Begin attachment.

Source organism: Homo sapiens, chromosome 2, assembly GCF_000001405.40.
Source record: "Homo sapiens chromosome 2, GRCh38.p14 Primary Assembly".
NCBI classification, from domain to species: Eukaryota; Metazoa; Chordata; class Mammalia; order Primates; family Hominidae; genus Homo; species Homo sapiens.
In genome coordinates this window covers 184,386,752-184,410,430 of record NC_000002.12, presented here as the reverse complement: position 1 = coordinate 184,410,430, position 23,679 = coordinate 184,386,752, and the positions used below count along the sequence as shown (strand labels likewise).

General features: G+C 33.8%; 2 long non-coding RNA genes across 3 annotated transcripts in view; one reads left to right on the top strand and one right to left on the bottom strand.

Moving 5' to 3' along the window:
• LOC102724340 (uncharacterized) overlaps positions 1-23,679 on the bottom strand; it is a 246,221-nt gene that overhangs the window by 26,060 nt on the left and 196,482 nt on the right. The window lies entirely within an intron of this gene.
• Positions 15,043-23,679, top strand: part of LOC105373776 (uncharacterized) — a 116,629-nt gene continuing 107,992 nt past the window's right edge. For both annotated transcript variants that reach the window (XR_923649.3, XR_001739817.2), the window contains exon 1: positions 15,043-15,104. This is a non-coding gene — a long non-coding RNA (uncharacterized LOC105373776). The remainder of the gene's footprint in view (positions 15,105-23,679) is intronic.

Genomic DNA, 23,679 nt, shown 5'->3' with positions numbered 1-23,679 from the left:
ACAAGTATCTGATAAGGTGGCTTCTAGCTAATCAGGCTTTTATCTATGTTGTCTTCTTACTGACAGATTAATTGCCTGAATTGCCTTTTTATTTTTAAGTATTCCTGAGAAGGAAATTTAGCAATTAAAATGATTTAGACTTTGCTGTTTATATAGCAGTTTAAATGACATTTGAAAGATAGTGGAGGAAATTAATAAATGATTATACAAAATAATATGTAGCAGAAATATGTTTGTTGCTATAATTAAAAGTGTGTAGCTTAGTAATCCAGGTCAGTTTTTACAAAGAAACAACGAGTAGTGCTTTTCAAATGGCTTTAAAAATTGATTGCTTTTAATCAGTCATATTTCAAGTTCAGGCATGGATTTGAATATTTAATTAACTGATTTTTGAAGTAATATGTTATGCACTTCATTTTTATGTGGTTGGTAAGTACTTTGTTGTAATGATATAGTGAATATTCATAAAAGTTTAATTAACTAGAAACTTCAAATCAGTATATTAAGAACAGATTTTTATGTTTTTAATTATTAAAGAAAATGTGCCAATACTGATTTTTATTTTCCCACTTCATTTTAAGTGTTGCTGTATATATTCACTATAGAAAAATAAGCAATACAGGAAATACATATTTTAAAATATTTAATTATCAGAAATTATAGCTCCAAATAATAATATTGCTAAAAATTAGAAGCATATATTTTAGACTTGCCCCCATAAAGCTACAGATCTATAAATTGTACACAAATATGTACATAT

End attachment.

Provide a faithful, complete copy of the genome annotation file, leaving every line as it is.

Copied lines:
Source organism: Homo sapiens, chromosome 2, assembly GCF_000001405.40.
Source record: "Homo sapiens chromosome 2, GRCh38.p14 Primary Assembly".
NCBI classification, from domain to species: Eukaryota; Metazoa; Chordata; class Mammalia; order Primates; family Hominidae; genus Homo; species Homo sapiens.
In genome coordinates this window covers 184,386,752-184,410,430 of record NC_000002.12, presented here as the reverse complement: position 1 = coordinate 184,410,430, position 23,679 = coordinate 184,386,752, and the positions used below count along the sequence as shown (strand labels likewise).

General features: G+C 33.8%; 2 long non-coding RNA genes across 3 annotated transcripts in view; one reads left to right on the top strand and one right to left on the bottom strand.

Moving 5' to 3' along the window:
• LOC102724340 (uncharacterized) overlaps positions 1-23,679 on the bottom strand; it is a 246,221-nt gene that overhangs the window by 26,060 nt on the left and 196,482 nt on the right. The window lies entirely within an intron of this gene.
• Positions 15,043-23,679, top strand: part of LOC105373776 (uncharacterized) — a 116,629-nt gene continuing 107,992 nt past the window's right edge. For both annotated transcript variants that reach the window (XR_923649.3, XR_001739817.2), the window contains exon 1: positions 15,043-15,104. This is a non-coding gene — a long non-coding RNA (uncharacterized LOC105373776). The remainder of the gene's footprint in view (positions 15,105-23,679) is intronic.

Genomic DNA, 23,679 nt, shown 5'->3' with positions numbered 1-23,679 from the left:
ACAAGTATCTGATAAGGTGGCTTCTAGCTAATCAGGCTTTTATCTATGTTGTCTTCTTACTGACAGATTAATTGCCTGAATTGCCTTTTTATTTTTAAGTATTCCTGAGAAGGAAATTTAGCAATTAAAATGATTTAGACTTTGCTGTTTATATAGCAGTTTAAATGACATTTGAAAGATAGTGGAGGAAATTAATAAATGATTATACAAAATAATATGTAGCAGAAATATGTTTGTTGCTATAATTAAAAGTGTGTAGCTTAGTAATCCAGGTCAGTTTTTACAAAGAAACAACGAGTAGTGCTTTTCAAATGGCTTTAAAAATTGATTGCTTTTAATCAGTCATATTTCAAGTTCAGGCATGGATTTGAATATTTAATTAACTGATTTTTGAAGTAATATGTTATGCACTTCATTTTTATGTGGTTGGTAAGTACTTTGTTGTAATGATATAGTGAATATTCATAAAAGTTTAATTAACTAGAAACTTCAAATCAGTATATTAAGAACAGATTTTTATGTTTTTAATTATTAAAGAAAATGTGCCAATACTGATTTTTATTTTCCCACTTCATTTTAAGTGTTGCTGTATATATTCACTATAGAAAAATAAGCAATACAGGAAATACATATTTTAAAATATTTAATTATCAGAAATTATAGCTCCAAATAATAATATTGCTAAAAATTAGAAGCATATATTTTAGACTTGCCCCCATAAAGCTACAGATCTATAAATTGTACACAAATATGTACATAT